As I don't pay attention to politics with anything close to this level of specificity, I'm not equipped to answer the question. But abortion is a really easy issue to me. The entire issue is gray, and yet people on both sides go around pretending that it's black and white.
   2884. Joe Kehoskie Posted: August 20, 2012 at 12:42 PM (#4212531)
I should point out that the other virtue of a PCT is that it's much more stimulative than income taxes when it comes to cutting rates. The think about a temporary holiday on consumption is that it really gets money out in the market quickly as people can shift spending from savings. It's a really great temporary policy lever--most people can't choose to make more income, but they can choose to spend more.

This makes perfect sense theoretically, but it's unclear how it would work in practice in the U.S., where the saving rate is only 3 or 4 percent. People generally don't "save up" for things anymore; they just slap down the credit card.

***
Yet the Republicans in Congress consistently pare down the enforcement budget.

This makes no sense unless their goal is to keep the deficit artificially high for political pursposes.

It's funny that you believe additional revenue would be used only for deficit reduction rather than spent profligately, like every other increase in government revenue since time immemorial.
   2885. Ray (RDP) Posted: August 20, 2012 at 12:43 PM (#4212532)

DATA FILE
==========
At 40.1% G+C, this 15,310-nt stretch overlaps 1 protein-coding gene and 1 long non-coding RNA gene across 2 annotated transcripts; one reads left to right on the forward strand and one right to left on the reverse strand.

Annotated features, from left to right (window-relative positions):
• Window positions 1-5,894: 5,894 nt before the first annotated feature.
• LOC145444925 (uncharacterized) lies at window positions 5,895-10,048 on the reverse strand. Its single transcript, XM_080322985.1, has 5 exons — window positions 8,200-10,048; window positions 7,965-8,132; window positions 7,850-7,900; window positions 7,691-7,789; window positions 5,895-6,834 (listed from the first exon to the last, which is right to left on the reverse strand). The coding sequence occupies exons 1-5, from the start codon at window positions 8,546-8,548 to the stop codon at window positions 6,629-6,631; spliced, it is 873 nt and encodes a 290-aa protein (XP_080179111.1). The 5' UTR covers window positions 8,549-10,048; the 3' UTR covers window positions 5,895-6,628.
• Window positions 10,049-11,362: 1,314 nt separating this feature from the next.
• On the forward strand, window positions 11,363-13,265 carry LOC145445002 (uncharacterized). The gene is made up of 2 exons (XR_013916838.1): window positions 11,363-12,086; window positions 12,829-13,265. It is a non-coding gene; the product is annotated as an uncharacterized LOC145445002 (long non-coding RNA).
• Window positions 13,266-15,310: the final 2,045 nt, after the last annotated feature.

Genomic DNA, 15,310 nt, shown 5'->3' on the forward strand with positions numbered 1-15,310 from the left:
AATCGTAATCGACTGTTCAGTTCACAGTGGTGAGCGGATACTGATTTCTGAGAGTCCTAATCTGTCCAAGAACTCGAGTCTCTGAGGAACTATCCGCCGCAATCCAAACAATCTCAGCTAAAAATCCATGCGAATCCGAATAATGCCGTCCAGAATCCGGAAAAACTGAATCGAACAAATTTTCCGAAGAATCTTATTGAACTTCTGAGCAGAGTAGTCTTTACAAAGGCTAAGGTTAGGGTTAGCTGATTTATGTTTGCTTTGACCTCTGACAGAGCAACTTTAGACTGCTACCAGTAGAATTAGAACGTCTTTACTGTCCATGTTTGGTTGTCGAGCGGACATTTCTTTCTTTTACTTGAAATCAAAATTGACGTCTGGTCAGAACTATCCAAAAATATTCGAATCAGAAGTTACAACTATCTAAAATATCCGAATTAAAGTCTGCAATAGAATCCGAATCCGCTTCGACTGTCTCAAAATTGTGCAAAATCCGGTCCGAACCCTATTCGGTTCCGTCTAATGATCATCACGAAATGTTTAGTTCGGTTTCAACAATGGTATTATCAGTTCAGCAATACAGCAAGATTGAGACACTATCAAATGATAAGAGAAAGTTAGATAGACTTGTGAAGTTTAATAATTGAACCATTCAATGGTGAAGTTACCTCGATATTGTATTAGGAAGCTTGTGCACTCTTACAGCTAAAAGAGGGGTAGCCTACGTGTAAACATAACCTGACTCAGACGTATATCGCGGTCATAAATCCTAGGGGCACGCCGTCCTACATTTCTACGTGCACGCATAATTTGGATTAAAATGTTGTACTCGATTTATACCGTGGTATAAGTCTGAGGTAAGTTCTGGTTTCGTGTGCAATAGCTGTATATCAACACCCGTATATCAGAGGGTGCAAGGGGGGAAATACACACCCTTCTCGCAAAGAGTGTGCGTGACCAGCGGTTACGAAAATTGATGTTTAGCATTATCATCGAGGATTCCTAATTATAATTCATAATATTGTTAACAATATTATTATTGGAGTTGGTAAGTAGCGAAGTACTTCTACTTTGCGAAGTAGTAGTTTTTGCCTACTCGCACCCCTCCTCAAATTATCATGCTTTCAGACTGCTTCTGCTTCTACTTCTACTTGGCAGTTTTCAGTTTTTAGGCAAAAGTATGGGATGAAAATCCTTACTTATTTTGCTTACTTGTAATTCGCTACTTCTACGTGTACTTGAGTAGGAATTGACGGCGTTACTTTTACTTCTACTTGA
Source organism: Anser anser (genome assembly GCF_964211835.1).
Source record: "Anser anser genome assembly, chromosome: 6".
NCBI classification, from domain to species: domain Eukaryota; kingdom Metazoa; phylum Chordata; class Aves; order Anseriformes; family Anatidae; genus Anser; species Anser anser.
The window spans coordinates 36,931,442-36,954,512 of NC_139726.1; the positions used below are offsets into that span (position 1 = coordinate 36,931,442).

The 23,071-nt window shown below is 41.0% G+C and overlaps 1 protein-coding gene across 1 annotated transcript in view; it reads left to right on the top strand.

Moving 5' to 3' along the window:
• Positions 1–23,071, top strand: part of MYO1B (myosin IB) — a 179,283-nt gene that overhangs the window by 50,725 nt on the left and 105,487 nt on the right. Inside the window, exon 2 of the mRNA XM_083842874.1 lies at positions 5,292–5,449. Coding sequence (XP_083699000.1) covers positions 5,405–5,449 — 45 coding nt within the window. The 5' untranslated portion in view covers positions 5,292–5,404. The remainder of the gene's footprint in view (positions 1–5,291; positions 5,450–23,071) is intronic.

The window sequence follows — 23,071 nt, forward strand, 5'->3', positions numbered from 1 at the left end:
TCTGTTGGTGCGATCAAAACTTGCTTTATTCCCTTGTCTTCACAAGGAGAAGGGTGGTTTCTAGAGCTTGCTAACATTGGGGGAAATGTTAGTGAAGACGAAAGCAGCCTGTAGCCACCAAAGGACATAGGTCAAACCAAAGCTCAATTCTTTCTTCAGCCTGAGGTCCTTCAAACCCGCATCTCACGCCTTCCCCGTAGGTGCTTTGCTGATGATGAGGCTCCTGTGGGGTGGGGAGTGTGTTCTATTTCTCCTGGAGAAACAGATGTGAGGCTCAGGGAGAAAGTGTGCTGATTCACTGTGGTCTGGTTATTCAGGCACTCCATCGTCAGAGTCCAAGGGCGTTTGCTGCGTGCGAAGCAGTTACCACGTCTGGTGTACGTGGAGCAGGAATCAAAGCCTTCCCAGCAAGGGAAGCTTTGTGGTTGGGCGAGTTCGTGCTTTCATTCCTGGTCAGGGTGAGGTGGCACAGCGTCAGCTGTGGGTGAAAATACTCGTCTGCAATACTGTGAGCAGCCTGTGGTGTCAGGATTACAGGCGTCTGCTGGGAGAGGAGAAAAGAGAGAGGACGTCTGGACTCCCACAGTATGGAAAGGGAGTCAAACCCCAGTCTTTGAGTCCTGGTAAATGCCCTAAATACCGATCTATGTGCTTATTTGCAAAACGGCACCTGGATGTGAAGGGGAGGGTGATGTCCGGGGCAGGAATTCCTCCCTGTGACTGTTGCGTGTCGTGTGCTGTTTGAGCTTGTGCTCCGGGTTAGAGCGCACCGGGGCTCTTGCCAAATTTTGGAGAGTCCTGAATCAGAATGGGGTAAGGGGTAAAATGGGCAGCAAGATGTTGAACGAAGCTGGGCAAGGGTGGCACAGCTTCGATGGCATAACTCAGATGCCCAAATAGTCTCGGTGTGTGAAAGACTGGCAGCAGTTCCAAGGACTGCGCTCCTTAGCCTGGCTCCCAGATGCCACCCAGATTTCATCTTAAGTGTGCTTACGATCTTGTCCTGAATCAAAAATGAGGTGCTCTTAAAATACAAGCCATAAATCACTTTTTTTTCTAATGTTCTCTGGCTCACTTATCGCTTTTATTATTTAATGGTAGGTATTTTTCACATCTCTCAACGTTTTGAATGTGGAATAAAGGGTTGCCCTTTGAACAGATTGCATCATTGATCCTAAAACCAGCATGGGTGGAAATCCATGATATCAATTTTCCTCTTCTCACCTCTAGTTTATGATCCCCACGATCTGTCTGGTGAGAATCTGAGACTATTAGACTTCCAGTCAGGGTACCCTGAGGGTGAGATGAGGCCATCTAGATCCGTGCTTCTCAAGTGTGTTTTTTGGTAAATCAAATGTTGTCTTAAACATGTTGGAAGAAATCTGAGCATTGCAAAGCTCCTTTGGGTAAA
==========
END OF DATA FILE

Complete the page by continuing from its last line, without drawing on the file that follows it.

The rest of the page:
Hmm. There is agreement on something I wrote. Should I consider retiring from BTF now, to go out on a high note?
   2886. Matt Clement of Alexandria Posted: August 20, 2012 at 12:43 PM (#4212533)
I should say that I think there are perfectly reasonable middle positions on abortion. I do not believe that the only coherent position is that abortion should be legal in all cases or legal in none.

Roe and its revisions take a variety of not-unreasonable middle positions. Most of them hold that abortion should be legal depending on the stage of fetal development (either by trimester or by different notions of "viability"), with exceptions for the health of the mother. This is based on a weighing of the two competing moral claims - the personhood of the fetus and the bodily autonomy of the mother. These are exceptions that make sense, middle positions that are coherent and non-stupid.
   2887. The Id of SugarBear Blanks Posted: August 20, 2012 at 12:44 PM (#4212534)
As "both sides are the same" is your position, what state senator (or higher) on the opposite side of Akin made one equally ridiculous argument or statement to his? Let's hear it.


Every politician who has supported partial-birth abortion, wherein labor of a quickened fetus/child is induced for the purpose of killing it. Many people on the board have also lended vociferous rhetorical support to the procedure, and labeled those opposed to it retrograde repressers of women.

As with many issues, abortion brings out the cranks and extremists on both sides -- people who have no clue about pluralism or existing in a polity with other people. Akin is one of them, to which he adds a dollop of anti-rational, backwoods hoo-hoo which, to be fair, the extremists on the left typically don't propagate. Not that it really matters, because the manifest idiocies of left and right are ruining the country for the rest of us.
   2888. Steve Treder Posted: August 20, 2012 at 12:45 PM (#4212535)
Abortion is a gray area. I don't think it's murder, just unfortunate. But if people want to do it, let them. There is enough of a gray area that I'm fine with it.

I agree with this completely.